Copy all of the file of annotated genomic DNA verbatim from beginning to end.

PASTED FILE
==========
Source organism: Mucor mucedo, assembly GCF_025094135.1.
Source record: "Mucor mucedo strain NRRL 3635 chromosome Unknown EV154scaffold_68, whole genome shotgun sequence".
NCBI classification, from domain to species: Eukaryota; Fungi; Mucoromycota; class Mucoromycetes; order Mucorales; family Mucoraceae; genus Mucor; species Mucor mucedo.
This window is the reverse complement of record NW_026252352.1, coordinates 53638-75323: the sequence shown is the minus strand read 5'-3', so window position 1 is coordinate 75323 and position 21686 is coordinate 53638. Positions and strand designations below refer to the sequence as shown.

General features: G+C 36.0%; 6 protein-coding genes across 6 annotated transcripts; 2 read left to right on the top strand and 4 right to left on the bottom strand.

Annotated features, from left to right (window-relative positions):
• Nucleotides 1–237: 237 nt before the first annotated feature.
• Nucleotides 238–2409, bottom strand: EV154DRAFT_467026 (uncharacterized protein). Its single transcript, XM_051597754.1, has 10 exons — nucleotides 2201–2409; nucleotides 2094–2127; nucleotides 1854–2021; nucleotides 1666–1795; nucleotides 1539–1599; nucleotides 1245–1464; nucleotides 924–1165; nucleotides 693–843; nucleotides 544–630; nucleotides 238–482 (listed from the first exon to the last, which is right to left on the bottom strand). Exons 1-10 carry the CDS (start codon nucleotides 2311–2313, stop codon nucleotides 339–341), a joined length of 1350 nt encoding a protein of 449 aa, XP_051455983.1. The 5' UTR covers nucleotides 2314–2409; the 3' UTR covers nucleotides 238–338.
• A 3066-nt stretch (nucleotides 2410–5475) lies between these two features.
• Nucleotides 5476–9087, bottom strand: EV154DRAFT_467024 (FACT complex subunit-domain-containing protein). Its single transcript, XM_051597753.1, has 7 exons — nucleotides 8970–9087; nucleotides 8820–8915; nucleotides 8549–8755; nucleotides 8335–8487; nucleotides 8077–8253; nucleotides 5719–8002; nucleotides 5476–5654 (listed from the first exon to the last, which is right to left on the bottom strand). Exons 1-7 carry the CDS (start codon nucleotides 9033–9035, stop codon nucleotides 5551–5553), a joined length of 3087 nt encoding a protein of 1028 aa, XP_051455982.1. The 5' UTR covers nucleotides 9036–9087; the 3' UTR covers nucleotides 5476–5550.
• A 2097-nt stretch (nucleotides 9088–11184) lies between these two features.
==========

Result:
Source organism: Mucor mucedo, assembly GCF_025094135.1.
Source record: "Mucor mucedo strain NRRL 3635 chromosome Unknown EV154scaffold_68, whole genome shotgun sequence".
NCBI classification, from domain to species: Eukaryota; Fungi; Mucoromycota; class Mucoromycetes; order Mucorales; family Mucoraceae; genus Mucor; species Mucor mucedo.
This window is the reverse complement of record NW_026252352.1, coordinates 53638-75323: the sequence shown is the minus strand read 5'-3', so window position 1 is coordinate 75323 and position 21686 is coordinate 53638. Positions and strand designations below refer to the sequence as shown.

General features: G+C 36.0%; 6 protein-coding genes across 6 annotated transcripts; 2 read left to right on the top strand and 4 right to left on the bottom strand.

Annotated features, from left to right (window-relative positions):
• Nucleotides 1–237: 237 nt before the first annotated feature.
• Nucleotides 238–2409, bottom strand: EV154DRAFT_467026 (uncharacterized protein). Its single transcript, XM_051597754.1, has 10 exons — nucleotides 2201–2409; nucleotides 2094–2127; nucleotides 1854–2021; nucleotides 1666–1795; nucleotides 1539–1599; nucleotides 1245–1464; nucleotides 924–1165; nucleotides 693–843; nucleotides 544–630; nucleotides 238–482 (listed from the first exon to the last, which is right to left on the bottom strand). Exons 1-10 carry the CDS (start codon nucleotides 2311–2313, stop codon nucleotides 339–341), a joined length of 1350 nt encoding a protein of 449 aa, XP_051455983.1. The 5' UTR covers nucleotides 2314–2409; the 3' UTR covers nucleotides 238–338.
• A 3066-nt stretch (nucleotides 2410–5475) lies between these two features.
• Nucleotides 5476–9087, bottom strand: EV154DRAFT_467024 (FACT complex subunit-domain-containing protein). Its single transcript, XM_051597753.1, has 7 exons — nucleotides 8970–9087; nucleotides 8820–8915; nucleotides 8549–8755; nucleotides 8335–8487; nucleotides 8077–8253; nucleotides 5719–8002; nucleotides 5476–5654 (listed from the first exon to the last, which is right to left on the bottom strand). Exons 1-7 carry the CDS (start codon nucleotides 9033–9035, stop codon nucleotides 5551–5553), a joined length of 3087 nt encoding a protein of 1028 aa, XP_051455982.1. The 5' UTR covers nucleotides 9036–9087; the 3' UTR covers nucleotides 5476–5550.
• A 2097-nt stretch (nucleotides 9088–11184) lies between these two features.